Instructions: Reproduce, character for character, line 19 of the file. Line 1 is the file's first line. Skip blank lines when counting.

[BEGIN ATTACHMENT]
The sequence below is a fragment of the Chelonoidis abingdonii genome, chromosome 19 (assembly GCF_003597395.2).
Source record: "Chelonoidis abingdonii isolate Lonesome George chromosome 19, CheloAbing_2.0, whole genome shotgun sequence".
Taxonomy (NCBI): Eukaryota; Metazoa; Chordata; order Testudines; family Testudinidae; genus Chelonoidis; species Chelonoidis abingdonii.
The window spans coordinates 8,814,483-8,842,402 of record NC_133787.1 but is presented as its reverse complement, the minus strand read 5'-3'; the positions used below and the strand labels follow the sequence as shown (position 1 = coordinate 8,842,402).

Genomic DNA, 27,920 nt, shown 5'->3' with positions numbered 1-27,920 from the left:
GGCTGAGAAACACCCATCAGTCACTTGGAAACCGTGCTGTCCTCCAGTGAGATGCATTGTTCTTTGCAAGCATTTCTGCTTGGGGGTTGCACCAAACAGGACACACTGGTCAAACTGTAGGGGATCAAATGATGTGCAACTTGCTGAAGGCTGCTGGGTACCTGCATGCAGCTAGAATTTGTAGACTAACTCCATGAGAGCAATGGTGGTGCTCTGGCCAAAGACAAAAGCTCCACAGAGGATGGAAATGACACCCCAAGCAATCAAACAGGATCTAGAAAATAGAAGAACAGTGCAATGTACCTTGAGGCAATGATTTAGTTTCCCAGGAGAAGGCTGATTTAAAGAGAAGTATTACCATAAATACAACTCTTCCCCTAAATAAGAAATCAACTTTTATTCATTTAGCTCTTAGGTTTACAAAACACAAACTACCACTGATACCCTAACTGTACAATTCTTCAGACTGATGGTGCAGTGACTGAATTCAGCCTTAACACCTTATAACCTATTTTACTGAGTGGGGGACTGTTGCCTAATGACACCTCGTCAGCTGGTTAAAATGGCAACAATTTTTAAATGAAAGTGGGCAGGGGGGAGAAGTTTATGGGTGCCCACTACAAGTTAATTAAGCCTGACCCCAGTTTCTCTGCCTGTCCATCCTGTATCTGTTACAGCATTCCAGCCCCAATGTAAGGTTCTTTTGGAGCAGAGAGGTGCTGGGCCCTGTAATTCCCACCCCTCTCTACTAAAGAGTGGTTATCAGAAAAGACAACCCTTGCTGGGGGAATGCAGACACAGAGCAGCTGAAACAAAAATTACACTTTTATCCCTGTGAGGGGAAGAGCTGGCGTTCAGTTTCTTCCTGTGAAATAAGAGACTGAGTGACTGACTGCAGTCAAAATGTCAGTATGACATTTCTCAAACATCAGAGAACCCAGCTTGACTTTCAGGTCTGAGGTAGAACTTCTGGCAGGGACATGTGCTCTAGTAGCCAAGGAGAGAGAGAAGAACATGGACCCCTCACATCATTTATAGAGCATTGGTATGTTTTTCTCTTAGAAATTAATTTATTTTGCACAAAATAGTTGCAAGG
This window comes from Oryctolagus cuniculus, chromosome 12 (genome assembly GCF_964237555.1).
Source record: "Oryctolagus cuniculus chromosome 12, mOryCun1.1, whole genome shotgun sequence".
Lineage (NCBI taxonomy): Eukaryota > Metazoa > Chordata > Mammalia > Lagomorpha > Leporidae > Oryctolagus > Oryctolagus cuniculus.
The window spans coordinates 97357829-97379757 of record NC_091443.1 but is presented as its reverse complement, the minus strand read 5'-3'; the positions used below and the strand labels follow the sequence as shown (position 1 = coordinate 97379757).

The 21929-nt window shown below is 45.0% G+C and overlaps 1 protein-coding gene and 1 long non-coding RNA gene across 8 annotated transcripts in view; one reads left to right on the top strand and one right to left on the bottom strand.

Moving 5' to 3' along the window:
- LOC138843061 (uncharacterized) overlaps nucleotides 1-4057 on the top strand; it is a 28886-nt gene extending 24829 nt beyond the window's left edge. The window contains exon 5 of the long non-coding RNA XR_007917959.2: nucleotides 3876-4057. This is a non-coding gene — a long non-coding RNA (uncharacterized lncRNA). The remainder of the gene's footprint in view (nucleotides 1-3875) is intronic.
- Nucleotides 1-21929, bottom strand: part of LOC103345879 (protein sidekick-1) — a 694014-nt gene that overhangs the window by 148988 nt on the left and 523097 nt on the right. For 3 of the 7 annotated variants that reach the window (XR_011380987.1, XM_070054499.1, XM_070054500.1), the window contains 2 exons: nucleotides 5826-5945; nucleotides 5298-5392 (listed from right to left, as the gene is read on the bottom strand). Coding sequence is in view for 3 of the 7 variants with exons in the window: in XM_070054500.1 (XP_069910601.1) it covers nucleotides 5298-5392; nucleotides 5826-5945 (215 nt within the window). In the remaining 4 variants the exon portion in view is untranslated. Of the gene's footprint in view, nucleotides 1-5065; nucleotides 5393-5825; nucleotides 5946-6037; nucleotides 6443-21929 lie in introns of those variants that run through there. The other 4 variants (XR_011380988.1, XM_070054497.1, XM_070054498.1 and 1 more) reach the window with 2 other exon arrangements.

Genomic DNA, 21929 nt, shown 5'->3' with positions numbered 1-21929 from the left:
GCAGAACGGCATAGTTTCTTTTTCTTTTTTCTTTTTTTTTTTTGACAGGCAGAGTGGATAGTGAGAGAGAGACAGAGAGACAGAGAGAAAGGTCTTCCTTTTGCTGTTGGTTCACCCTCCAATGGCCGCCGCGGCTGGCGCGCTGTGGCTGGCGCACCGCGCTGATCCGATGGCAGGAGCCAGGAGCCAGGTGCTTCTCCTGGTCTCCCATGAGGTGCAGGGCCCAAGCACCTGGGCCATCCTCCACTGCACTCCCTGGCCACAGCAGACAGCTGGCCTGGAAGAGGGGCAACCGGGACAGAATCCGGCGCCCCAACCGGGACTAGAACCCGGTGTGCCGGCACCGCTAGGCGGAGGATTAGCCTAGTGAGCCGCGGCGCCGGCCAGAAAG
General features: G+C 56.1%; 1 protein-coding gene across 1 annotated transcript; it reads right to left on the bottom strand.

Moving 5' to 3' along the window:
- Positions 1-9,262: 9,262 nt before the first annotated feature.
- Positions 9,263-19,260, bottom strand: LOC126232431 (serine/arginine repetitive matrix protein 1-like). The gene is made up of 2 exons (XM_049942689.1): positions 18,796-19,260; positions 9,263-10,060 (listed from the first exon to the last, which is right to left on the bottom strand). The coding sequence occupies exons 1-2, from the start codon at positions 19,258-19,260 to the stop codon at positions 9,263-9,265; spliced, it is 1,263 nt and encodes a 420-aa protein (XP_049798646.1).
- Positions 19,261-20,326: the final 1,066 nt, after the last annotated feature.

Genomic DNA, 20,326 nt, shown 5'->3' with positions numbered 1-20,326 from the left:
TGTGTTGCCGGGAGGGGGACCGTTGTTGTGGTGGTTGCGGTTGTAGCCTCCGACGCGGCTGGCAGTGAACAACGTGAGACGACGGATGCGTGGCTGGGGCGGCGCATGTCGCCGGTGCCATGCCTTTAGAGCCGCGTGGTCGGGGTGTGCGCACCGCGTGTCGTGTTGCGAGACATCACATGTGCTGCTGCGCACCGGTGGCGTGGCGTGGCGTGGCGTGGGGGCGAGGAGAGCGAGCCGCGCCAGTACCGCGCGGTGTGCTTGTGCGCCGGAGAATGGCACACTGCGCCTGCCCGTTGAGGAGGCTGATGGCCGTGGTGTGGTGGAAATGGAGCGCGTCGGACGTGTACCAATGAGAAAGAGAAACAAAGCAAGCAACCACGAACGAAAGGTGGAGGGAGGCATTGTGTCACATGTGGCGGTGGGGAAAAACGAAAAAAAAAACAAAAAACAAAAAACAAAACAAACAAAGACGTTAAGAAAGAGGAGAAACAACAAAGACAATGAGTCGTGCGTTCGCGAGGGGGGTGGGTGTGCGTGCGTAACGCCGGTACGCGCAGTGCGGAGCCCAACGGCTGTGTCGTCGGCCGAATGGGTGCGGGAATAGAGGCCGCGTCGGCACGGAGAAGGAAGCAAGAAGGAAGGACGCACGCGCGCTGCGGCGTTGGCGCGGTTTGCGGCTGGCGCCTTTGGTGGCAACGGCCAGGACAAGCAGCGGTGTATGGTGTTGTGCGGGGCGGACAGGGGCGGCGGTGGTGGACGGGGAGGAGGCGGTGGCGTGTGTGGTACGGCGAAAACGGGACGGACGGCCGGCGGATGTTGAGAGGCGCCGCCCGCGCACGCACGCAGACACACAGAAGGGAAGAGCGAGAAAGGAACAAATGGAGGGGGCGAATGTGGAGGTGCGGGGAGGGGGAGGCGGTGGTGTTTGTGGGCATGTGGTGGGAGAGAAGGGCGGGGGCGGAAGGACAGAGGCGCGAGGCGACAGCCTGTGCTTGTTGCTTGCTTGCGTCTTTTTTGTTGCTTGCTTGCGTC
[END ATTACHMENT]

- Positions 1-9,262: 9,262 nt before the first annotated feature.